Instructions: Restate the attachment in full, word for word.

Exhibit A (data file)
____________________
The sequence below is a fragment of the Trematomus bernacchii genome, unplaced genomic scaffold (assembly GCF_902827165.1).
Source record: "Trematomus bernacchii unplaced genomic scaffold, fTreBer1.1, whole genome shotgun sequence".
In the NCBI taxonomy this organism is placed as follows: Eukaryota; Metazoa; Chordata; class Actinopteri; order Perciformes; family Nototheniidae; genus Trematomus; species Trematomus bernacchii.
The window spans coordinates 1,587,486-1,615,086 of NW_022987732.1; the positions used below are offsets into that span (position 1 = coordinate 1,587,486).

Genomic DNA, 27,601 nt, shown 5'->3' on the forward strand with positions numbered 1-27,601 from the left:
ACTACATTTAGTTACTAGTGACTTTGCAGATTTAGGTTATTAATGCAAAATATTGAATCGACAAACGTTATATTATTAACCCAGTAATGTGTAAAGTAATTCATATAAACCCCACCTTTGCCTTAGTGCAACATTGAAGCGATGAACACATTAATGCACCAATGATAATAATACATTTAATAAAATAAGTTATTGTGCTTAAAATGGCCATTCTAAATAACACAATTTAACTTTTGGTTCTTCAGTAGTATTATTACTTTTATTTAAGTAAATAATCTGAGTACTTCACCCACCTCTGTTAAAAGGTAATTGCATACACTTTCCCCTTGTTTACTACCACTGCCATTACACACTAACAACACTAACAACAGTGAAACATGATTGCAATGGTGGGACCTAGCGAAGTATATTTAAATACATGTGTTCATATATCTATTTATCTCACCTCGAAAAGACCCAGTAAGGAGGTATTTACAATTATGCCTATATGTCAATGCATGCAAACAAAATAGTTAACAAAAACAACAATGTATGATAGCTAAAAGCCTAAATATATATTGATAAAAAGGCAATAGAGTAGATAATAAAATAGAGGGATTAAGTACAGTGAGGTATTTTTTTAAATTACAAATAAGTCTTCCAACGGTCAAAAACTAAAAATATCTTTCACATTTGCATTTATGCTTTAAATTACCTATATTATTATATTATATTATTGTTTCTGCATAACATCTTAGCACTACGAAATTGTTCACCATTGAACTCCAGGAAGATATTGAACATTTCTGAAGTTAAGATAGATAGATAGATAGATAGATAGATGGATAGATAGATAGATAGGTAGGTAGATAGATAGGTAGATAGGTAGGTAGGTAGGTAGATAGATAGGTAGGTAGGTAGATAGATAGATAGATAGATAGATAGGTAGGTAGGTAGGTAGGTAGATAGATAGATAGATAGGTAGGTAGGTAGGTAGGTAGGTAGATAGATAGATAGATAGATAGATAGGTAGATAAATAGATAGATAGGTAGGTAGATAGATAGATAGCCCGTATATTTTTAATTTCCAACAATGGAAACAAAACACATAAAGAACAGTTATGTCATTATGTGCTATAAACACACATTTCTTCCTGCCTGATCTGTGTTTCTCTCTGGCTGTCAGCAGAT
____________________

The sequence below is a fragment of the Trematomus bernacchii genome, unplaced genomic scaffold (assembly GCF_902827165.1).
Source record: "Trematomus bernacchii unplaced genomic scaffold, fTreBer1.1, whole genome shotgun sequence".
In the NCBI taxonomy this organism is placed as follows: Eukaryota; Metazoa; Chordata; class Actinopteri; order Perciformes; family Nototheniidae; genus Trematomus; species Trematomus bernacchii.
The window spans coordinates 1,587,486-1,615,086 of NW_022987732.1; the positions used below are offsets into that span (position 1 = coordinate 1,587,486).

Genomic DNA, 27,601 nt, shown 5'->3' on the forward strand with positions numbered 1-27,601 from the left:
ACTACATTTAGTTACTAGTGACTTTGCAGATTTAGGTTATTAATGCAAAATATTGAATCGACAAACGTTATATTATTAACCCAGTAATGTGTAAAGTAATTCATATAAACCCCACCTTTGCCTTAGTGCAACATTGAAGCGATGAACACATTAATGCACCAATGATAATAATACATTTAATAAAATAAGTTATTGTGCTTAAAATGGCCATTCTAAATAACACAATTTAACTTTTGGTTCTTCAGTAGTATTATTACTTTTATTTAAGTAAATAATCTGAGTACTTCACCCACCTCTGTTAAAAGGTAATTGCATACACTTTCCCCTTGTTTACTACCACTGCCATTACACACTAACAACACTAACAACAGTGAAACATGATTGCAATGGTGGGACCTAGCGAAGTATATTTAAATACATGTGTTCATATATCTATTTATCTCACCTCGAAAAGACCCAGTAAGGAGGTATTTACAATTATGCCTATATGTCAATGCATGCAAACAAAATAGTTAACAAAAACAACAATGTATGATAGCTAAAAGCCTAAATATATATTGATAAAAAGGCAATAGAGTAGATAATAAAATAGAGGGATTAAGTACAGTGAGGTATTTTTTTAAATTACAAATAAGTCTTCCAACGGTCAAAAACTAAAAATATCTTTCACATTTGCATTTATGCTTTAAATTACCTATATTATTATATTATATTATTGTTTCTGCATAACATCTTAGCACTACGAAATTGTTCACCATTGAACTCCAGGAAGATATTGAACATTTCTGAAGTTAAGATAGATAGATAGATAGATAGATAGATGGATAGATAGATAGATAGGTAGGTAGATAGATAGGTAGATAGGTAGGTAGGTAGGTAGATAGATAGGTAGGTAGGTAGATAGATAGATAGATAGATAGATAGGTAGGTAGGTAGGTAGGTAGATAGATAGATAGATAGGTAGGTAGGTAGGTAGGTAGGTAGATAGATAGATAGATAGATAGATAGGTAGATAAATAGATAGATAGGTAGGTAGATAGATAGATAGCCCGTATATTTTTAATTTCCAACAATGGAAACAAAACACATAAAGAACAGTTATGTCATTATGTGCTATAAACACACATTTCTTCCTGCCTGATCTGTGTTTCTCTCTGGCTGTCAGCAGAT